The greatest tragedy in the modern church today is the vast amount of undiscipled disciples who occupy the pews around the world. But it shouldn't be this way.
Before Jesus ascended to heaven, he left us with a mission. In Matthew 28:18, he announced that "all authority over heaven and earth has been given to Him." Then, he directed his closest followers to "Go therefore and make disciples of all nations, baptizing them in the name of the Father and of the Son and of the Holy Spirit" (Matthew 28:19).
If you walk into any Christian church in the world and ask believers what the Great Commission is, this is the verse they would recite. However, there is a big difference between knowing and doing.
One reason the church has been in a discipleship coma for 400 years may be the translation of one word. The original translators of the King James version of the Bible rendered the Greek word for "make disciples" as "teach." Matthew 28:19 in the King James version reads, "Go ye therefore, and teach all nations..."
Many diligent believers through the centuries have read this word and merely taught people about salvation -- sharing the Gospel and leading them to a decision for Christ. This is important and admirable and certainly a start, but it is not the end. More is required to make a disciple of Jesus Christ. After a person moves from death to life, the real work begins. Making disciples requires equipping, training and investing in believers.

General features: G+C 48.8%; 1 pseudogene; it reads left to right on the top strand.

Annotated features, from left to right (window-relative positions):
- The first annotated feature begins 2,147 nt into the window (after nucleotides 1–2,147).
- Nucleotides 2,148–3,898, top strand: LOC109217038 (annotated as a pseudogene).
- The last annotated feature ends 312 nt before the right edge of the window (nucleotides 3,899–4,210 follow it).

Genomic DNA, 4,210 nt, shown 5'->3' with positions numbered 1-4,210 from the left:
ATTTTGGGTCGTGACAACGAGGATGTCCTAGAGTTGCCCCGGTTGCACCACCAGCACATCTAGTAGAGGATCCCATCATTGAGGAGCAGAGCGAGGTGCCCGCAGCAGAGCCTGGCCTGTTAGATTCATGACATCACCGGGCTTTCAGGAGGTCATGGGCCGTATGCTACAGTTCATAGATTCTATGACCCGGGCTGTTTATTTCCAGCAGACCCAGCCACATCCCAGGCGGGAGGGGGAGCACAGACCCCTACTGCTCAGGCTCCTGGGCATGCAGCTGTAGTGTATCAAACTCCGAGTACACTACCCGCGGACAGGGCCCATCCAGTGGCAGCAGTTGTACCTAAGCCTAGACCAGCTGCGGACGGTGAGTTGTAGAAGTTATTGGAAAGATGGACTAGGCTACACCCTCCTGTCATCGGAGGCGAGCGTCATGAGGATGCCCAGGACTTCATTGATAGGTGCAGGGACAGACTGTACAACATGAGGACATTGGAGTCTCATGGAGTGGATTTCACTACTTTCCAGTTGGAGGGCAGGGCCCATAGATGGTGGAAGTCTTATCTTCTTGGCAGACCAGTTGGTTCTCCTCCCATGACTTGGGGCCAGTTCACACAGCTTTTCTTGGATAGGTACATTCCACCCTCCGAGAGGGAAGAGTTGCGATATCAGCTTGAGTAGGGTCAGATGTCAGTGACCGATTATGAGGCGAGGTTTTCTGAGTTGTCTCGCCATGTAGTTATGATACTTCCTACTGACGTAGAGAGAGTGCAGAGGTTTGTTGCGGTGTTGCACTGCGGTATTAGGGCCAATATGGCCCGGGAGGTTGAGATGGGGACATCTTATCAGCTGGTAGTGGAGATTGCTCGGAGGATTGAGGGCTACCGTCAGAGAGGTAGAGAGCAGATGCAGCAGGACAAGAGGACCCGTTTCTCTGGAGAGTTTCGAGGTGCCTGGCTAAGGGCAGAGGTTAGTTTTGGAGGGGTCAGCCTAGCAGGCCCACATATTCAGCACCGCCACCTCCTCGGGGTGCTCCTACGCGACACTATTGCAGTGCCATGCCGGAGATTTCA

So what is discipleship? We could say that it's "intentionally equipping believers with the Word of God through accountable relationships empowered by the Holy Spirit in order to replicate faithful followers of Christ." In other words, a disciple learns what Jesus said and lives out what Jesus did (Matthew 28:19).
Do you know how many times the word "Christian" appears in the Bible? Only three times (Acts 11:26, Acts 26:28; 1 Peter 4:16). In its two occurrences in Acts, which present the history of the term, it is used as a derogatory slur. In fact, "Christian" was likely coined as a term of derision. Those who despised Christ displayed their disgust for his followers by calling them "Little Christs." It wasn't until years after Christ's ascension that the term was used in a positive light.
On the other hand, the term "disciple" appears 269 times in the New Testament, with 238 of those occurring in the four Gospels (the root word is used 281 times in the New Testament and 250 times in the Gospels alone). Why is this so important? Because Christ did not come to make Christians; he came to make disciples. Immediately before leaving this world to return to heaven, he commanded us -- his disciples -- to carry on that work in his absence.
But before a person can make disciples, he or she must first be a disciple. So what does it mean to be a disciple? At the very core, a disciple is a learner, one whose focus is set on growing and developing. In nearly every sphere of life, people learn specific skills from someone else who has developed those skills. An electrical certification is attained only after an extensive apprenticeship with a more experienced electrician. When a prospective doctor finishes medical school, he or she invests several years in a residency, a time of shadowing an experienced physician.
This concept of learning directly through the expertise and experience of another is the foundation of what Jesus envisioned when He used the term "disciple."
So let me leave you with 2 questions: "Who are you discipling?" And "Who is discipling you?"
Robby Gallaty is the senior pastor of Brained Baptist Church. He and his wife Kandi have 2 boys: Rig and Ryder.